The 2019 Autumn Hot Drought Over the Middle-Lower Reaches of the Yangtze River in China : Early Propagation, Process Evolution, and Concurrence

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  • Zhenchen Liu
  • Wen Zhou

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Original languageEnglish
Article numbere2020JD033742
Journal / PublicationJournal of Geophysical Research: Atmospheres
Issue number15
Online published27 Jul 2021
Publication statusPublished - 16 Aug 2021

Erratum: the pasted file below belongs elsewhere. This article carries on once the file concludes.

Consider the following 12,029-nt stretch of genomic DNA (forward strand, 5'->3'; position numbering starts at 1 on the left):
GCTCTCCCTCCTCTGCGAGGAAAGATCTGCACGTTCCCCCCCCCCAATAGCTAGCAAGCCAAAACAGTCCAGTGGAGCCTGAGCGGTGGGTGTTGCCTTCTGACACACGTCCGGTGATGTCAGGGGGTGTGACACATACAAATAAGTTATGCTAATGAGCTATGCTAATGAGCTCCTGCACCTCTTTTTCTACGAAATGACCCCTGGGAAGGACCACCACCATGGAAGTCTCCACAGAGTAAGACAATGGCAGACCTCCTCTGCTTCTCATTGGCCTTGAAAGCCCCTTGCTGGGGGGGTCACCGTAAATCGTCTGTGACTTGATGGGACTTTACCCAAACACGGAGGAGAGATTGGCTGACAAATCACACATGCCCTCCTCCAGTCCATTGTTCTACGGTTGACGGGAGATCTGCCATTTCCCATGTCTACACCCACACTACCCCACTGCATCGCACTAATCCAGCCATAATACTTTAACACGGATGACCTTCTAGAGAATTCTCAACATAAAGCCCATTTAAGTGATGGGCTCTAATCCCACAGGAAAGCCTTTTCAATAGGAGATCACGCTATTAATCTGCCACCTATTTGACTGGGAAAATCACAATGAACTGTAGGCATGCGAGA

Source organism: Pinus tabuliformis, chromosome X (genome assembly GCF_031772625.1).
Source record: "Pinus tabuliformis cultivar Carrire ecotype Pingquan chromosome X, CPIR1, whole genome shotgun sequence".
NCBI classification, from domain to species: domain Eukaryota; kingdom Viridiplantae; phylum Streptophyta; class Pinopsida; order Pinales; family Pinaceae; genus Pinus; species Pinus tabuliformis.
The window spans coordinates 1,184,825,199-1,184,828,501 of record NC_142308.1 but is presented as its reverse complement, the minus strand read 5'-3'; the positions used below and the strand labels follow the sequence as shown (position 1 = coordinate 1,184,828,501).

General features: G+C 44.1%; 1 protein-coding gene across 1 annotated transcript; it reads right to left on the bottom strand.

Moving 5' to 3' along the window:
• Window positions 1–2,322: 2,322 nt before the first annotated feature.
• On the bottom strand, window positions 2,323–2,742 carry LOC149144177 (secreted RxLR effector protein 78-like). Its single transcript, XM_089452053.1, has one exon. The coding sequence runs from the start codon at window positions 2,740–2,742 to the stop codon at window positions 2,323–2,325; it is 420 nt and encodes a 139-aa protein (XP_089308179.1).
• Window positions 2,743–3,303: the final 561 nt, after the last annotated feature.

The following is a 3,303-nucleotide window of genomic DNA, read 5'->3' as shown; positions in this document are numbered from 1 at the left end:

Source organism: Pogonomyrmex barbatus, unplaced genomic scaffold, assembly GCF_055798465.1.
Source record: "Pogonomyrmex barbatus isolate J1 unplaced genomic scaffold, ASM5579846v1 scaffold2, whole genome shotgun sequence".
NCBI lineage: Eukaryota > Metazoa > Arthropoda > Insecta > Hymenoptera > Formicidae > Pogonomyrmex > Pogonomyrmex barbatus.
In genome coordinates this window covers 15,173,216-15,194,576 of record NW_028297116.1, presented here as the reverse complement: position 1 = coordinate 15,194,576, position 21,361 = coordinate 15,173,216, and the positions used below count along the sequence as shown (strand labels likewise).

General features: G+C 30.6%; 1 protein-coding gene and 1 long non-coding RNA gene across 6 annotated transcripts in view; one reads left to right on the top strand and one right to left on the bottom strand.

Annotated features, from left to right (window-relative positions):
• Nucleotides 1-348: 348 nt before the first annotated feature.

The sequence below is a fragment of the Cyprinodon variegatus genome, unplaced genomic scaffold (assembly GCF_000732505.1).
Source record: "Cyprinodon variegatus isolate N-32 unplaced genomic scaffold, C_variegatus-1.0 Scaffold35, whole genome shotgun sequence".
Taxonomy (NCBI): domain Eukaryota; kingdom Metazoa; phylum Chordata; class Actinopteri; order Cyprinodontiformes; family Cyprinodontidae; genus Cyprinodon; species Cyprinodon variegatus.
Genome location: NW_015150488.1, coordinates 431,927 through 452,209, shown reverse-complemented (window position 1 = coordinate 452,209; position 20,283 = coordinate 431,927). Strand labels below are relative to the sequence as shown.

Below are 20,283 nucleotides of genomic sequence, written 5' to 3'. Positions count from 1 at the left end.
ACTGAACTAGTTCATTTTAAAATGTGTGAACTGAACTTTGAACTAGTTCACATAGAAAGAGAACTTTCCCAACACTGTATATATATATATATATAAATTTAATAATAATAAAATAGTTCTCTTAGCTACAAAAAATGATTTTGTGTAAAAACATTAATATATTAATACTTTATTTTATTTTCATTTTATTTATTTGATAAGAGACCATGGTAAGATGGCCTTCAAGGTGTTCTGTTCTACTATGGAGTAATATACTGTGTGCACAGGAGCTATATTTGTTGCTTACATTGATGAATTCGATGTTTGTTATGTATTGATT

Hot droughts (i.e., concurrent droughts and hot anomalies) have drawn much attention recently, but current knowledge about early propagation and concurrence remains limited. The 2019 autumn severe hot drought (2019AHD) over the middle-lower reaches of the Yangtze River (MLYR) is employed for process-based analysis, while water vapor transport, heating budgets, and atmospheric dynamics are comprehensively investigated. The main achievements are as follows: (a) The 2019AHD over MLYR is not isolated and is related to early propagation from adjacent North China (NC) two months earlier. (b) Direct physical causes are explored. Drought evolution is related to anomalous water vapor transport dominated by low-level cyclonic anomalies over the East China Sea. Concurrently, local low-level hot anomalies over MLYR are related to amplified horizontal advection heating, while near-surface warming is favored by decreased low cloud cover and enhanced downward shortwave radiation. (c) Regional-scale concurrence of droughts and hot extremes might be understood by the combined effects of amplified subsidence (suppressing precipitation formation) and intensified low-level divergence (reducing low cloud cover). (d) From a large-scale dynamic perspective, early propagation and development of the 2019AHD are related to the southward shift and enhancement of the subsidence branch of meridional circulations. Meanwhile, intensity variation in 200 hPa cyclonic anomalies over MLYR corresponds well with local drought development, and the enhanced intensity at the time of drought occurrence is probably related to Silk Road Pattern–like wave train propagation over Eurasia. These insights can help us understand the mechanisms and detect early signals of hot droughts.

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